Viola - Advanced - Digital Download
Composed by Douglas DaSilva. 21st Century, Contemporary Classical, Modern, Repertoire, Recital. Solo Part. 9 pages. Burke & Bagley #BB105. Published by Burke & Bagley (S0.20581).
Item Number: S0.20581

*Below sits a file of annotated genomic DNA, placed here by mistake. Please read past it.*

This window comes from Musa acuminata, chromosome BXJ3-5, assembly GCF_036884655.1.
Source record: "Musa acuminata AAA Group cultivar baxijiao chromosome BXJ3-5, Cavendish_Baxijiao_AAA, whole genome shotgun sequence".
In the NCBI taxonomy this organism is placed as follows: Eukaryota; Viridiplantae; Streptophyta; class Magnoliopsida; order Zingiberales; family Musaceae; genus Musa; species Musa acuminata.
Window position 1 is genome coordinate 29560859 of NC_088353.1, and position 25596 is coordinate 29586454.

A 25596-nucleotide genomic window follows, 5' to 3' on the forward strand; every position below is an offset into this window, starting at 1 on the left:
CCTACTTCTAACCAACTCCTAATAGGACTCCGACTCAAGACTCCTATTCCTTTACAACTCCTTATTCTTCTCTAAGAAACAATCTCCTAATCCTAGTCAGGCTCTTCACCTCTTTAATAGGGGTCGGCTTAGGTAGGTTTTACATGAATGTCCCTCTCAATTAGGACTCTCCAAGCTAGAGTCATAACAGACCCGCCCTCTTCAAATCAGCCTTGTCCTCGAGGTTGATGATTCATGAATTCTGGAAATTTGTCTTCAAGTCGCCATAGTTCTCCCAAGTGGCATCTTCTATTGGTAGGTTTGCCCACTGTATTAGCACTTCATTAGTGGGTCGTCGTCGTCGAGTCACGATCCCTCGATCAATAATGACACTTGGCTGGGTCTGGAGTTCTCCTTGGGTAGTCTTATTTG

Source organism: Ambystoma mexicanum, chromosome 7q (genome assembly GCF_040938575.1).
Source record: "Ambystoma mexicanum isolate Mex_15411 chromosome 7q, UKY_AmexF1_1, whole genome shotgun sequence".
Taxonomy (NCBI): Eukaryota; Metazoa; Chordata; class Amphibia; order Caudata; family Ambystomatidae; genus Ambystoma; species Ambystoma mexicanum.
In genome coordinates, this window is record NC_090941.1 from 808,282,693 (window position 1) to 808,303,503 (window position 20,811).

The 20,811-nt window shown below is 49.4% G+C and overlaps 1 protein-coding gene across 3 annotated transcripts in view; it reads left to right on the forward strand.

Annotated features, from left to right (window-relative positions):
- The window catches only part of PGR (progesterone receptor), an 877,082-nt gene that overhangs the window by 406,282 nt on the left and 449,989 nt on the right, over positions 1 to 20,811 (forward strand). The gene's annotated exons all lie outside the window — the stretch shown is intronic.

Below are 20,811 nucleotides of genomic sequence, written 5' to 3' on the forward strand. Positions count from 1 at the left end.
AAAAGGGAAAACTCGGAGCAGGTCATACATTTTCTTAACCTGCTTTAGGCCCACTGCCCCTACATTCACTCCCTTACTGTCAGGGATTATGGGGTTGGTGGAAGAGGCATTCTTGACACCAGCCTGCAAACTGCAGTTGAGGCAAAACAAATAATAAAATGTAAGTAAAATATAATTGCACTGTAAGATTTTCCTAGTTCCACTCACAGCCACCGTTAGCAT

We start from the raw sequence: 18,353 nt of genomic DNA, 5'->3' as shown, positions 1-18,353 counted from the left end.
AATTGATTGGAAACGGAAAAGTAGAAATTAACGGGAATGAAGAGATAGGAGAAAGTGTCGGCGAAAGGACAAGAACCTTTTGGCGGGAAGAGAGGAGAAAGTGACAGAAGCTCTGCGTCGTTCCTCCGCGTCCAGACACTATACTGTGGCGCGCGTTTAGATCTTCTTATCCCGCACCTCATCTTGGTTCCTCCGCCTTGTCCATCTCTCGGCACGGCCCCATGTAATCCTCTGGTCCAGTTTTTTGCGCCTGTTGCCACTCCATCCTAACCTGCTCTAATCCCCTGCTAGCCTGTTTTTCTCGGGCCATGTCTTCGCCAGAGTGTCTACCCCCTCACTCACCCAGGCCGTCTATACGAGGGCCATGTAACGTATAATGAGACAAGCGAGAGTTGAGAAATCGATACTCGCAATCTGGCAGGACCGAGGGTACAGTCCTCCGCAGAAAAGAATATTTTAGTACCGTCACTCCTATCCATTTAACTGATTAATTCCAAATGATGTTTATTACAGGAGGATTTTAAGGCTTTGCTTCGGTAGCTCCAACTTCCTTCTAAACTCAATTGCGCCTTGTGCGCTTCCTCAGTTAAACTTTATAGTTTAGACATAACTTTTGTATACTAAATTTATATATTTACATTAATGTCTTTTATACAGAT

Composer Douglas DaSilva says:I was asked to compose this piece by cellist/composer Serban Nichifor for his wife Liana Alexander, who died in 2011. Serban's grief and his way of expressing it, through proclamations of sempiternal love for his late wife, in many ways reminds me of my father, who lost my mother in 2003. From a compositional standpoint I set out to explore and express the powerful and conflicting emotions associated with grief/loss of a loved one. These emotions are often described as 'stages' and I am sure that in many cases this is accurate. However, it is probably universal to have these emotions mixed together creating something greater (or worse) than the individual emotions; something that we can call grief. I composed these in their present order as I explored these emotions within myself. This was a challenging, and at times, not-so-pleasant experience for me (must we suffer for our art?). In the end, though, I am satisfied with the results and am honored that Serban gave me the chance to do this. Part I: Denial - This isn't as unreasonable as it may appear. Human resilience will encourage one to continue life as usual. As if there has been no loss. This is why I have quoted a small phrase from Liana Alexandra's 'Melody' and base this first movement upon it. We hear Liana speaking to us directly as if nothing has changed. Part II: Anger - The rapid pace of this angry piece is repeatedly interrupted by moments of reflection, the other emotions related to grief are constantly interfering with the need to send the hurt outward, expressed in the simplest, most primal of the emotions! Part III: Depression - When a soul-mate is lost, one feels ripped apart, only half of you is left, never whole again. This part is performed almost entirely without the use of the left hand, symbolizing the loss. Part IV: Acceptance - Of all of these 'stages,' this is probably the most isolate and seemingly impossible to achieve. This is the inevitable that is never seen.
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